2. Thank you for your thought-provoking meditation on the writer’s life. It’s interesting to me that my writing has blossomed in the way that it has these last 6 months. I have written over 200 blog posts of about 4-500 words each, a book, 12 short stories, a basket full of poems, scores of comments on blogs like yours, and many letters. This is an unprecedented outpouring. I used to write for about a week a year ever since I was around 10 years old—but it always short-circuited and stopped. What I did write I never shared with anyone until I was in my teens. Now I want the world to read what I write. Somehow my introverted tendencies have woven with some latent extroverted ones. And this is really very miraculous considering the abuse and betrayal I suffered as a child. Now there is a deep desire to share—simply share. Sure I love the feedback, but the desire goes deeper than that. Somehow the pain has transformed into a desire to share with the hopes of inspiring and touching lives; of sparking flames of discontent; of rousing someone awake; of offering a blessing of comfort. And while I also draw and play music, writing is really my first love. There is something magical about splashing words across the page (if writing the old fashioned way—pen on paper) (I still do that a lot). It’s like stringing rows of black lights or garlands of curly ebony flowers. There’s also a strange charm in tacking them onto the ether of a computer screen and being able to manipulate them with such ease. I often wonder how the words feel about being erased, moved, bolded, underlined, and changed from font to font in the blink of an eye. For me that last sentence says it all. Writers (at least this writer) think like that. I didn’t plan to write about the feelings of the words themselves, but there it is. For me the writing life is about translating awareness, the body, the imagination, the soul, and the senses into words, making each phrase, each letter, a treasure box to be opened and explored. For me writing has become a therapeutic alchemy of transforming pain into stories that heal. For there is great power in the word—whether it’s written on the flowing pages of the breath or spilled across a page of print. People are willing to “keep” their word at the expense of their freedom, or even when they know it’s wrong. People are willing to “keep” their promises and defend them to the death—such is the power of words. Many creation legends have the god or goddess speaking or singing the world into creation on waves of words. I am blessed and humbled that the muse, in the form of you Jean, in the form of painful memories, in the form of ferns and the roots of trees, in the forms of children, and countless other unexpected ways and means, has come to live in my soul. She wants expression—she wants the world to know her work. And I pray to do well by her, and that we will dance together forever, deep into the sunset.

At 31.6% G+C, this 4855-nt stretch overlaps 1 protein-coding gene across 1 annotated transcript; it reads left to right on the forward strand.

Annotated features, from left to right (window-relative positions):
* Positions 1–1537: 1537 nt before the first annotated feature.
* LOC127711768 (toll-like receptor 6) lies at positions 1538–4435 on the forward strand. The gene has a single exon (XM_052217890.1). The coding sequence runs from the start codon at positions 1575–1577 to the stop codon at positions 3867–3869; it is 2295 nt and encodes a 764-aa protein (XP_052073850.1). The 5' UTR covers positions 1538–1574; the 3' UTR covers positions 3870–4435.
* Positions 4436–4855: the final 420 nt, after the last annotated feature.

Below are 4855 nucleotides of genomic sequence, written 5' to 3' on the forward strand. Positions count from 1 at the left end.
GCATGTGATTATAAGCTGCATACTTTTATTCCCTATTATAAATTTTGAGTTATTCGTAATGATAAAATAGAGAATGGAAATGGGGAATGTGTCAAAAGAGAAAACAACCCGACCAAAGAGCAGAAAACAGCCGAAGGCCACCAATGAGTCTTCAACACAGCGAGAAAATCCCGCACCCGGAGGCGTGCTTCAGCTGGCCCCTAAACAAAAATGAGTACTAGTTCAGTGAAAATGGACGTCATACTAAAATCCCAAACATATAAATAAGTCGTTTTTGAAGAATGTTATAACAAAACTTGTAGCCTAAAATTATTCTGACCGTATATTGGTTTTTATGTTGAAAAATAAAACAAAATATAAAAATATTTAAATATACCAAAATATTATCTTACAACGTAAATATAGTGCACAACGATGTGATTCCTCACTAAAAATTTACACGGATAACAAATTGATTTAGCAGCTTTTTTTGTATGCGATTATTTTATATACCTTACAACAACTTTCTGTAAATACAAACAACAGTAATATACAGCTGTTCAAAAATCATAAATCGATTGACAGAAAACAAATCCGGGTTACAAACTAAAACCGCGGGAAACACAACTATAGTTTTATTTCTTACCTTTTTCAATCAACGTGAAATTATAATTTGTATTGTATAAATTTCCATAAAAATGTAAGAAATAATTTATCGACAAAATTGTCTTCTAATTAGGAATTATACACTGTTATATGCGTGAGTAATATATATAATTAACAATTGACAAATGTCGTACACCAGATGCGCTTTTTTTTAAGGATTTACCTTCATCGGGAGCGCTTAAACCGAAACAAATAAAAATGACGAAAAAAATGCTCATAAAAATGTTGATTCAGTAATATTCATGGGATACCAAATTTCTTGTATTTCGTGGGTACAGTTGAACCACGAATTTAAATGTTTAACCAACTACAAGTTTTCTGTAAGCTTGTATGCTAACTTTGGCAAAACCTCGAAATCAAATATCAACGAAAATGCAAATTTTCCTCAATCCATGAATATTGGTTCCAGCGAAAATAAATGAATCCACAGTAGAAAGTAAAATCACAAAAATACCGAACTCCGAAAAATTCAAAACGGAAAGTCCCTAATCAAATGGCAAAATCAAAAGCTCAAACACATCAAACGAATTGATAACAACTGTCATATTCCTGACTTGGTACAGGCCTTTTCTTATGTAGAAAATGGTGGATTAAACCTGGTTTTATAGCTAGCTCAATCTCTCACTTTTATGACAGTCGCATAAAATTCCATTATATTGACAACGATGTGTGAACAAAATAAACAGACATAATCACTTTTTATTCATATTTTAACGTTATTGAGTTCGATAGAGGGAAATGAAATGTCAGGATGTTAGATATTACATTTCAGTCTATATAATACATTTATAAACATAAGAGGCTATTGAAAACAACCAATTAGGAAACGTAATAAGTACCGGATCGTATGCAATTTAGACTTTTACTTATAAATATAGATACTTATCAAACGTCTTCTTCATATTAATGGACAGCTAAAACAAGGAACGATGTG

1. Dear Joseph,
      I have no doubt you and I are both meant to be writers. Apart from other possible psychological similarities, we both love words, treasure this form of self-expression, and find it therapeutic. I believe this time of creative outpouring you are experiencing is a gift and a reward for all the brave and difficult inner work you’ve done for the past three years. An increase in consciousness is always accompanied by an increase in creativity.
      My best,

  3. I think this may be where we met, Jeanie, discussing type. I think you wrote a post about traveling from your FL home to your NC home, where in each place you explore different facets of your “type.” I remember saying that I too find times when I like to sit in a pub with friends, rapt in grand conversation and then, the next day, I need to sit in a room, curtains drawn blind, writing for hours.
    Aren’t we both INFPs> Although my P and J were, I think, exactly the same.
    Yes, writing and psychiatry seem to be what we gravitate toward, Jeanie. You certainly have. I’ve gravitated to writing. As for psychiatry and psychology, the only difference between us I’m the one lying on the couch.

    1. Hi Charlie,
      I think you’re right about type being the topic of our first conversation. (Actually, I’m an INFJ.) The inner-directed focus of our personalities (introverted, intuitive, feeling) just naturally attracts our interest to psychology and writing. But I have to differ with you about the difference between us: As a practicing non-psychologist I am my only client, so I’m right there on the couch too!

  4. I really connected to this essay. I’m an ENFP in the Myer’s Briggs “test”. Can get things done, but it’s hard er for me that for some.

Leave a Reply

This site uses Akismet to reduce spam. Learn how your comment data is processed.

Recent Posts